For me, it is inacceptable to not alleviate rare disease patients from their suffering if a possibility exists to treat their condition. What is the rational for research if patients do not benefit from it when a drug is successfully developed? Patients potentially risk their health in drug trials, agreeing to test new substances and hoping to contribute to a better future for themselves and their fellow sufferers, in particular children, who are affected the most. In the current health care systems however, patients have to wait for very long and even might never gain access to a safe and effective treatment, if interests other than the patients’ health are prioritized. Again and again we have to explain and justify ourselves to so many representatives of authorities, regulators, committee members and staff of health insurance companies who are in the position to either give us a life or send us back into pain and darkness. No porphyria patient chooses the condition he or she suffers from. Therefore, whenever possible, I support the efforts of EPP patients and other advocates with my knowledge and experience. Seeing which difference the therapy makes for the sufferers motivates me again and again to give my best every day. And I am optimistic that with the European experience and the exchange the patient organisations are now having between each other, approval and access will be faster and easier to achieve for other countries.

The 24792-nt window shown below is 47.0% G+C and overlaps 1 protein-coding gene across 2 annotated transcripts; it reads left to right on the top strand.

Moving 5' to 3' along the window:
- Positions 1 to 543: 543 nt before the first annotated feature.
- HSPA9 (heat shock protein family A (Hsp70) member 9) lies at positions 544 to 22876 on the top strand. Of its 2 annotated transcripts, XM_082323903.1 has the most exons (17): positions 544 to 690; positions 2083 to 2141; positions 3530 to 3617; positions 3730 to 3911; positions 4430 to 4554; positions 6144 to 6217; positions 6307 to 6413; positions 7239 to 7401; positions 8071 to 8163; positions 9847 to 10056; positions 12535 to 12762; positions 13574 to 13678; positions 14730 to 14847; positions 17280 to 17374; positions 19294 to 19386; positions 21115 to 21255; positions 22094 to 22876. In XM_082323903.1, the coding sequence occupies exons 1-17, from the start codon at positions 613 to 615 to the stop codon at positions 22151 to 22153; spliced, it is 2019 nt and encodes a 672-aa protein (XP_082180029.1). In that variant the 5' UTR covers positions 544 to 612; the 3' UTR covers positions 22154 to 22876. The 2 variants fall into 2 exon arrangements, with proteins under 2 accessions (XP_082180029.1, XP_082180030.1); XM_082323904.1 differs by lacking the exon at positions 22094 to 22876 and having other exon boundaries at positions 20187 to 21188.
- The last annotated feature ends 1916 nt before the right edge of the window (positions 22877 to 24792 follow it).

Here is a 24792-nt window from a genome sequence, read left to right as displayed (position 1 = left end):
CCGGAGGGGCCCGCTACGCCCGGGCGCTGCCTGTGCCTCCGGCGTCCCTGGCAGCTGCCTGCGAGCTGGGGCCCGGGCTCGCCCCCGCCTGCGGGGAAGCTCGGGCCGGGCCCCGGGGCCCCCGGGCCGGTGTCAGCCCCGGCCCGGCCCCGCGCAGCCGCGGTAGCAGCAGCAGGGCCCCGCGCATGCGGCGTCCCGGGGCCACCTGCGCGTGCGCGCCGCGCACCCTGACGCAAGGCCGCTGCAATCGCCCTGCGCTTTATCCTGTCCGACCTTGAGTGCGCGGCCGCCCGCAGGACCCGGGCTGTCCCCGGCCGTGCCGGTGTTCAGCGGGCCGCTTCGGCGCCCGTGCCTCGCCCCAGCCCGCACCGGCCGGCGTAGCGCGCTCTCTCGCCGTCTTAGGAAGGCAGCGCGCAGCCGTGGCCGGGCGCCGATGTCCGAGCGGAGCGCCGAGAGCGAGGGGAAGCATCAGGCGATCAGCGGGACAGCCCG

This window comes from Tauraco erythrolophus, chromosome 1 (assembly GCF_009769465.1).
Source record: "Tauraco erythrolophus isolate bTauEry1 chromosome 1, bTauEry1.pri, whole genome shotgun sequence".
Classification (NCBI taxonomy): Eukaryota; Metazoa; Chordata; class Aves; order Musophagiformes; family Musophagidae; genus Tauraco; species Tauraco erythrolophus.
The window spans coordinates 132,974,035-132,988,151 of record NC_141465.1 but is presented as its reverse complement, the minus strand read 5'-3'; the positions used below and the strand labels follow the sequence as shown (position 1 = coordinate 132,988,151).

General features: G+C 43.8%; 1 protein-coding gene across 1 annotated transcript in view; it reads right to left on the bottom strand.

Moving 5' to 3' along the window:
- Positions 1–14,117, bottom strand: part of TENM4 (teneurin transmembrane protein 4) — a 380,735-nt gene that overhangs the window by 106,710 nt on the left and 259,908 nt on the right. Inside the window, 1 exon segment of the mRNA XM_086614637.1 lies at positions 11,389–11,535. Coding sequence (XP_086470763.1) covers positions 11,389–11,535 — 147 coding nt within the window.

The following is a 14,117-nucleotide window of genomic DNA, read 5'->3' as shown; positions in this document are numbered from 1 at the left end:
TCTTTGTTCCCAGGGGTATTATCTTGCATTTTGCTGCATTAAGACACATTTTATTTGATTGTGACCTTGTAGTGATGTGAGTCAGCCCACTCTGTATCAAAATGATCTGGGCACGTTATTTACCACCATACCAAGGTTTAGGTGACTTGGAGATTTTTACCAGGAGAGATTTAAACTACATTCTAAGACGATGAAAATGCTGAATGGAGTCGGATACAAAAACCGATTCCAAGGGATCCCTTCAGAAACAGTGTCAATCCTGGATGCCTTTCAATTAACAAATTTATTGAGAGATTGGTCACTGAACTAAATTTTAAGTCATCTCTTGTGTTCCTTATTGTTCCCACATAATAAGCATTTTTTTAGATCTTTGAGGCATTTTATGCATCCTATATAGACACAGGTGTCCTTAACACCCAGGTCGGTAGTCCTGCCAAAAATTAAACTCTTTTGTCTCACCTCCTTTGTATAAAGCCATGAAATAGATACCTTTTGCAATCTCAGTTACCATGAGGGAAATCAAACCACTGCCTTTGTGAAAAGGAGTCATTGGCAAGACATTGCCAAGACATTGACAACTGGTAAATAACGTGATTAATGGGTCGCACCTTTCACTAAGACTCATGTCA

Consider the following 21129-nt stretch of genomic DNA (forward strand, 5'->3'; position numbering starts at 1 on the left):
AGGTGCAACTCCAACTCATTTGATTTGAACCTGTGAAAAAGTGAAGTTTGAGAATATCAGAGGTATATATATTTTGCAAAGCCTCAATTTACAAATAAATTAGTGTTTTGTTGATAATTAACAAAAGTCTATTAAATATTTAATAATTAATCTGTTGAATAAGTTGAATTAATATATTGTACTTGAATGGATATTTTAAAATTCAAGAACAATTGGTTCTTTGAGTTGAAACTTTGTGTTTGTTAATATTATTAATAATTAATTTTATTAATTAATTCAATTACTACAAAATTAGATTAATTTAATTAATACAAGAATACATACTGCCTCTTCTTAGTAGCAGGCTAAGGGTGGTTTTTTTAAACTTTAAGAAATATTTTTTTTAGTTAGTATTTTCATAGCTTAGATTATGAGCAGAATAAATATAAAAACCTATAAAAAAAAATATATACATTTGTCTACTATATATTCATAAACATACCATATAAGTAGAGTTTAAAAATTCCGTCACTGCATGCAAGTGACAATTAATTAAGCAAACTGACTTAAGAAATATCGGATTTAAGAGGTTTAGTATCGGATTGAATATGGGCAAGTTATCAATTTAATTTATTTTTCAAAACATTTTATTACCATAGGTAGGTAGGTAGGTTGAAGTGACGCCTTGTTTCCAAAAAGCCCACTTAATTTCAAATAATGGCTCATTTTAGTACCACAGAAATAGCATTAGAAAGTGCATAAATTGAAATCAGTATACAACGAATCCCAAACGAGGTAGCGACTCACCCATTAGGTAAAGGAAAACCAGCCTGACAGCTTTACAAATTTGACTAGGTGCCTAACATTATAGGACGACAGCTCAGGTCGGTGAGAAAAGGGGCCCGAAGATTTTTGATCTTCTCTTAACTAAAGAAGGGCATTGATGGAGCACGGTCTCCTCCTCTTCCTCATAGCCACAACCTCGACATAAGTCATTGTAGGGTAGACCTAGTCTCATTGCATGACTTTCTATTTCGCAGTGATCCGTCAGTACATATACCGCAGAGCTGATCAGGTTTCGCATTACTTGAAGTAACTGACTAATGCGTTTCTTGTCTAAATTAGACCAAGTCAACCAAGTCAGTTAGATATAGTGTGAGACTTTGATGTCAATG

This is how I first became a scientist, then a patient, and now a porphyria researcher and patient advocate. Because of EPP, I will never be the outdoor biologist catching new species in the mud of a tropical rainforest that I always wanted to become. But because of the condition I got to know so many great people in the patient and research community, found a fascinating research area and witnessed the development of a new drug! I am looking forward to the many exciting new developments in the field of porphyrias and hope to meet many of you in January in Orlando! 




*Photo credits
Annie Gentil, 
Aufdermauer, www.aufdermauer.photo